David Gordon, Senior Review Actuary, provides an update on the Pensions Thematic Review.
The actuarial monitoring team and I were delighted that over 300 people joined us on our interactive webinar covering the recently-published Thematic Review on Actuarial Factors used in UK Pension Schemes.
Nearly two-thirds of those who took part in the webinar were either scheme actuaries or other actuaries advising on pension scheme matters. We also had actuarial students, trustees, academics and regulators. The recording of the webinar and slides are available with no charge on the Virtual Learning Environment (VLE).
As you might expect there were lots of comments during the session and naturally I was only able to address some of them during the hour.
My report called for actuaries to certify commutation rates to be reasonable when required to do so under the scheme rules. No-one disagreed with that recommendation, although we received comments during the webinar about what should be considered to be “reasonable”, including calls for there to be guidance or legal input on this. Based on the advice examples we reviewed we saw little discussion on what actuaries actually consider to be “reasonable” in practice. However, what examples we did see based it around “best estimate”, adjusted in various ways. One of our other key recommendations was that actuaries should better explain material differences between transfer values and commutation factors in their advice. In improving this element of communication actuaries could consider setting out how they have interpreted the concept of reasonableness in that context. Ultimately it’s not within the IFoA’s regulatory remit to set technical guidance; that is for the Financial Reporting Council (FRC) or other regulators/Government. Perhaps the FRC’s forthcoming review of the Technical Actuarial Standards (TASs) might be an opportune time for actuaries to call for this?
We heard contrasting comments around whether commutation rates should be seen more as part of the benefit design, rather than being directly comparable with transfer values. One said: “People use commutation rates for retirement planning. Not helpful for rates to vary. And, other retirees may say it’s unfair if rates suddenly spike just because yields dip”. This was echoed by another who said “CFs provide cash that individuals want to use - and with very different utility values than a discount rate or average longevity picture. TVs provide an investment when that initial investment may be in low or high yield situations. We need to be careful to remember the end recipient.” On the other hand, “As actuaries, we need to remember that most scheme members get advice on TVs, but not on commutation rates (and whether to take cash or not), therefore I think it is more important to ensure commutation rates are fair value-for-money i.e. we have public responsibility on this.” and “As a professional trustee who is also an actuary I am keen to understand what is fair for members.” All of these statements justify our recommendations that actuaries need to follow the TASs, in particular to explain the rationale for the assumptions used for different factors, and the member impact.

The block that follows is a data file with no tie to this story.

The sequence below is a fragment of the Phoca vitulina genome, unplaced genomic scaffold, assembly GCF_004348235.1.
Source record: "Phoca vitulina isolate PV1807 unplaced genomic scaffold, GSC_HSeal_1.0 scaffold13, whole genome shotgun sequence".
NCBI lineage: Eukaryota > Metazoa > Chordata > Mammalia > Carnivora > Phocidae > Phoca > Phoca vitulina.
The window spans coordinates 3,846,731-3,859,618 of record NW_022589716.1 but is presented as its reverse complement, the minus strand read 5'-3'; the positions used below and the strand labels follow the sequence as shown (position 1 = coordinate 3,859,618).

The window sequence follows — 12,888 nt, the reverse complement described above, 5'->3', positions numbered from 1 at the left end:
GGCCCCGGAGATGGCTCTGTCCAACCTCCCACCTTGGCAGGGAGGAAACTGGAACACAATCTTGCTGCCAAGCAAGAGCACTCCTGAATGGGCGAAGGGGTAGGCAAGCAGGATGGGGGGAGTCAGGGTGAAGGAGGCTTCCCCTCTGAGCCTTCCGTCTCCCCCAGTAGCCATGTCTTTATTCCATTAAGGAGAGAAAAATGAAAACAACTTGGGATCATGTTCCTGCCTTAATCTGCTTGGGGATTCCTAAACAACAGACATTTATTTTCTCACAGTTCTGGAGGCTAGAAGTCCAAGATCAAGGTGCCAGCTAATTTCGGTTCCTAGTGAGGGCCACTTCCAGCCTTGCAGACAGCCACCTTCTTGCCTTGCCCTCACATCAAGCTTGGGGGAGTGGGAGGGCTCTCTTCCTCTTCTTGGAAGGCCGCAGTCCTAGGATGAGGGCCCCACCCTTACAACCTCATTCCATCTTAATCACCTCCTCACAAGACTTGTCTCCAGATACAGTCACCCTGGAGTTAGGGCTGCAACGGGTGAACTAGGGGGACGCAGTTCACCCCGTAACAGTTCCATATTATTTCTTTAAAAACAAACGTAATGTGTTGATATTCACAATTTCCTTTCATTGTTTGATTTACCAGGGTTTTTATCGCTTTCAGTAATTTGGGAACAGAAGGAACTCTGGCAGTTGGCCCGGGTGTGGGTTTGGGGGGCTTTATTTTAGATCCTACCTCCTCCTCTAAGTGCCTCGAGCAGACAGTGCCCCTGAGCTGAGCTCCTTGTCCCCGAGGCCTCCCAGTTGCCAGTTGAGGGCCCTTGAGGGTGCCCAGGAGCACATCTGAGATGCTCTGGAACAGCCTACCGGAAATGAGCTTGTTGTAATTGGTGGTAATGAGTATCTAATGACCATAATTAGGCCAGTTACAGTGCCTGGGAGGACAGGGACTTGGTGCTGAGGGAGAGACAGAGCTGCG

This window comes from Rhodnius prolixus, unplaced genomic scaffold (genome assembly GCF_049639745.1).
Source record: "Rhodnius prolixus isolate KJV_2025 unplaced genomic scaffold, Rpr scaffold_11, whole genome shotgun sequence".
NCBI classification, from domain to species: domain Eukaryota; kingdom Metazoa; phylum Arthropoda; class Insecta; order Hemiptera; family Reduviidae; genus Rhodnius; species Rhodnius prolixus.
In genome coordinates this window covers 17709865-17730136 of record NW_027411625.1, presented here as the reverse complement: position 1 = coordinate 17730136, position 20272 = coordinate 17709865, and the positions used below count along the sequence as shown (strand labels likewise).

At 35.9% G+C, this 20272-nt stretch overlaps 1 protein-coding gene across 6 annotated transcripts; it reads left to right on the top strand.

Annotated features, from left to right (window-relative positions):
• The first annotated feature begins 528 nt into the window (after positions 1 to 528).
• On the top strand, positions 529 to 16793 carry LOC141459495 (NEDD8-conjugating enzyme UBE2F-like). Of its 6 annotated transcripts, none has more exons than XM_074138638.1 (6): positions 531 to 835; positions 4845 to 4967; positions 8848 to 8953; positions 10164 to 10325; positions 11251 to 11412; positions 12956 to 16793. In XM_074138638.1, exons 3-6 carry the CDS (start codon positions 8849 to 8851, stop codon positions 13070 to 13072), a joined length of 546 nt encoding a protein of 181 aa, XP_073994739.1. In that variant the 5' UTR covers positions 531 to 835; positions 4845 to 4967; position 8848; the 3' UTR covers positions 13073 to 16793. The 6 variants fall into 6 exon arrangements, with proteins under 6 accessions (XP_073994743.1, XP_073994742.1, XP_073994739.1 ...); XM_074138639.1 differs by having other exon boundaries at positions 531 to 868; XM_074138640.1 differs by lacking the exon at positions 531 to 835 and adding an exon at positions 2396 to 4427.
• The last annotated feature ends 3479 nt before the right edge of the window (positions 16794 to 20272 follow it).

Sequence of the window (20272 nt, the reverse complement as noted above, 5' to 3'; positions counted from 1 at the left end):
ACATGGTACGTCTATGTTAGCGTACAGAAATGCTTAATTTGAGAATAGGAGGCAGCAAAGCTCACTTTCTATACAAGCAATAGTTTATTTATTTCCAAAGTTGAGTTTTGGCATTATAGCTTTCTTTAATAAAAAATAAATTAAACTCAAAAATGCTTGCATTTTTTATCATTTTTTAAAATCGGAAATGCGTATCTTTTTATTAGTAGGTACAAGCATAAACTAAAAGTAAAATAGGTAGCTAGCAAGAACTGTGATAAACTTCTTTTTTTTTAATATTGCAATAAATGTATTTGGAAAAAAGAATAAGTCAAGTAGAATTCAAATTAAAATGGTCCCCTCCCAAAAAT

One area that everyone who took park seemed to agree on was that the trustees should not take the tax-free nature of the resulting lump sum into account in setting commutation rates – “I can't think of any justification why commutation factors should be reduced to take into account the member receives it free of tax”.
I also covered benchmarking during the webinar. In a delegate poll, 73% agreed with our recommendation that industry-wide benchmarking should be established. The remainder were split fairly evenly with 15% saying that “firms should continue to use their own”, and 12% who agreed that “benchmarking has no place in factors advice”. We received a number of contributors cautioning that any benchmarking should be “like-for-like”. The simple benchmarking we quoted had some drawbacks as it was based on firms’ latest statistics, but we did ask for the figures to be based on standardised pension increases, retirement ages etc. This is perhaps something that can be refined by the industry group that takes this on.
Finally I asked what actions delegates are taking on this report. It was encouraging that 61% said they are reading the report, 54% are taking part in group discussions and 47% are making changing to templates / internal guidance. I believe that if the report’s recommendations are the heart of these changes, the overall quality of actuarial advice will be further improve in this key area of public interest.
You can watch the webinar by logging on to the IFoA VLE. If you have any further comments or observations about the webinar or the review generally, please contact the Review Team mailbox at email@example.com.